True to our principles, we had approved a radio schedule that included two news broadcasts, La Voz from 7-10am, and Sin Censura (Without Censorship) from 1-3pm, in addition to slots dedicated to the promotion of reading and literacy; the protection of the environment; solidarity with our brothers and sisters with degrees of disability; and to the spread of rural arts and culture.
At 6.10am on that fateful morning, we interrupted our music programme in order to make room for a phone call from my other son José, who announced that the removals had commenced 20 minutes earlier. The indigenous peoples were under attack from a massive quantity of teargas bombs, launched at them from both land and air. From that moment on, both José and Leyla maintained continuous communication with the radio station using their mobile phones. So it was that the population of Bagua Grande –– and of the whole of Peru –– began to learn of what became the most brutal aggression of the state against the peoples of the Awajún and the Wampis.
When news of the first deaths among both the indigenous peoples and the police began to arrive, none of us could believe it. What had first seemed a simple matter of removing people from a highway was turning into a massacre, at the end of which we might learn the precise body count for police fatalities, but would never learn the number of indigenous protesters who shared their fate. It was with great pain that I, up in my studio at Radio La Voz, and in charge of news broadcasts, had to transmit what my children were sending me from Curva del Diablo and Bagua Chica, at risk of their lives.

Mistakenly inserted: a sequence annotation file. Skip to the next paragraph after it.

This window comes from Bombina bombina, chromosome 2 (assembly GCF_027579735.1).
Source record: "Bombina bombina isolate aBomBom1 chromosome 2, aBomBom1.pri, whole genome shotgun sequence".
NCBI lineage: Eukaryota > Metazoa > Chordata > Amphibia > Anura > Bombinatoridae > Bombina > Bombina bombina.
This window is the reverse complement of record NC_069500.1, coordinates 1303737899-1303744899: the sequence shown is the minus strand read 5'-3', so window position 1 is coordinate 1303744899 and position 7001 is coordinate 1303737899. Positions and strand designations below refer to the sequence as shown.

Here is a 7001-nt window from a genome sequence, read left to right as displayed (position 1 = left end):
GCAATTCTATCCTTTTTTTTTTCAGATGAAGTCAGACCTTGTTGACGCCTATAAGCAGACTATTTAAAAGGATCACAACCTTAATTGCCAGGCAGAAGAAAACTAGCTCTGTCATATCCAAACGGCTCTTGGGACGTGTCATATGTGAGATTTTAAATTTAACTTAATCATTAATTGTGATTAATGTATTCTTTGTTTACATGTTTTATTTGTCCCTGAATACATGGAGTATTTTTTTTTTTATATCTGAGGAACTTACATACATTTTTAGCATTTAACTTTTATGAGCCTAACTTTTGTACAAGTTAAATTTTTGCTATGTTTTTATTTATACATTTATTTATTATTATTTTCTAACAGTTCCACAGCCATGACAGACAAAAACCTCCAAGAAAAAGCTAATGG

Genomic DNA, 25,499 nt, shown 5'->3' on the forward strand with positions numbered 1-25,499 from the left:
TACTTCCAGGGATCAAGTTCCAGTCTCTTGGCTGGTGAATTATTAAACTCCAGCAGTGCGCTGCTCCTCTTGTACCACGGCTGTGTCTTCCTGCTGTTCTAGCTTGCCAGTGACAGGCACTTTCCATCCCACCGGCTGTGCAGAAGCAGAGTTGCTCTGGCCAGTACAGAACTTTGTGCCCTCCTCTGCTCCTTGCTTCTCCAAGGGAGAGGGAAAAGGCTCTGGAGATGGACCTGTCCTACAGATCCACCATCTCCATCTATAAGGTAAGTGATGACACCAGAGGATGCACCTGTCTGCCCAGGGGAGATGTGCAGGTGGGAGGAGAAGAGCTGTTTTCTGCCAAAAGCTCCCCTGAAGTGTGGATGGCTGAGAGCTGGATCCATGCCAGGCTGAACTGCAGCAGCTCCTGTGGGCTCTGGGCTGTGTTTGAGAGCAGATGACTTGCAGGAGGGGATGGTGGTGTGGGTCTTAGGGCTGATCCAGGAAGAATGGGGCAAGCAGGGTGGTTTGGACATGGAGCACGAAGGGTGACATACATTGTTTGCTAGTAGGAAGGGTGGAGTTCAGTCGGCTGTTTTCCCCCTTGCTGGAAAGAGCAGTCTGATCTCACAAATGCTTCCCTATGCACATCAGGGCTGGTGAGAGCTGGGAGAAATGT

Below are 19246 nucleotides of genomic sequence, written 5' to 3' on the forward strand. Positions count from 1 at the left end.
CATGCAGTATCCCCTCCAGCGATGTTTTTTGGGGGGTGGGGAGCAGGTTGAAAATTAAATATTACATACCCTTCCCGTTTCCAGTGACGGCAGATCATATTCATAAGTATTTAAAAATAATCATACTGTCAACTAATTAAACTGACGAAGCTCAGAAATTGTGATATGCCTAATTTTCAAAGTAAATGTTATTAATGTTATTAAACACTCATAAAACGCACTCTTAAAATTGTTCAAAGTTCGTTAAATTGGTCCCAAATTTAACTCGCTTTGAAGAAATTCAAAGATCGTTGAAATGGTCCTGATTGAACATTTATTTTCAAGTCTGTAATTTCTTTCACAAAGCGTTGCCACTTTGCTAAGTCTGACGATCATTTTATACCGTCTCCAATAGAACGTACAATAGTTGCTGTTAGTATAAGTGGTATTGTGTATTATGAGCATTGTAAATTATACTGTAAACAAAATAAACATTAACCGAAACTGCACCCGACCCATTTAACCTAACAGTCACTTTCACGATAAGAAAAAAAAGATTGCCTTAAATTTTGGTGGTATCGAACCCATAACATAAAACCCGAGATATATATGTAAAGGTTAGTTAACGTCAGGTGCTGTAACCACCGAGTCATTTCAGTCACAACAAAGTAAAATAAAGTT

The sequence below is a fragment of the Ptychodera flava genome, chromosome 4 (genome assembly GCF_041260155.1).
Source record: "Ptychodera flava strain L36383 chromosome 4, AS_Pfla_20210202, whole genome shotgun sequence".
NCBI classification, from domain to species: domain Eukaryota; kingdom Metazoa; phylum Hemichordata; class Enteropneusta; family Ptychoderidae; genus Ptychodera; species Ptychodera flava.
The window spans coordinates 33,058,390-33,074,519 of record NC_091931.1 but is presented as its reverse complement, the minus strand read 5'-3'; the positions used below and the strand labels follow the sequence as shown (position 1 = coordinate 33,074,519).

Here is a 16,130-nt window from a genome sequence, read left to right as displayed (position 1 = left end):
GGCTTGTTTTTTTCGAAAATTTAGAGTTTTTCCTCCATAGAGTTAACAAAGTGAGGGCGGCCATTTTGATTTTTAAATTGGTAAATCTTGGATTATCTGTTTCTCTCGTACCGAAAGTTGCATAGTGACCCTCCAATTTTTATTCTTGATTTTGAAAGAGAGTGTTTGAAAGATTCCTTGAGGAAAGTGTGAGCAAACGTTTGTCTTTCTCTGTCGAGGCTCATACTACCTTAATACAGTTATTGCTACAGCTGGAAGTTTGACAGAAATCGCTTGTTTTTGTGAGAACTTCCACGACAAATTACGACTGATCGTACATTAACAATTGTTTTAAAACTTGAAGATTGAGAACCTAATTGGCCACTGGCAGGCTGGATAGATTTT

At 10am, our electricity was disconnected and the radio signal immediately went off air as a result. A few minutes later, we learnt from national news programmes that the Interior Minister Mercedes Cabanillas had accused us of using the airwaves to foment violence, inciting the natives to attack and kill police officers. Other senior members of the Aprista government made similar claims. They unfairly blamed us for the regrettable events that took place on that day. Silenced by the abusive exercise of police power, we were obliged to be dumb witnesses to the exercise of police violence against Bagua Chica and Bagua Grande. In both these provincial capitals, the population rose in protest against the massacre in Curva del Diablo, and it became necessary to add the number of those who sacrificed their lives in those towns to the death toll. We were not able to transmit news of any of this, but we recorded it all in photographs, which we later published in a magazine called Curva del Diablo.
In the days following the massacre, the government declared 11 indigenous people and 23 police officers dead. But according to indigenous groups, 50 protesters were killed and up to 400 disappeared.
On 8 June, the MTC published its decision to withdraw Radio Voz’s operating licence in the official daily El Peruano. Radio La Voz was shut down and my entire family, who had made huge sacrifices to invest in this small business, was left without work. A whole region that had depended on the radio station as its source of news was now deprived of independent reporting. In Peru, this is the price one pays to defend freedom of expression.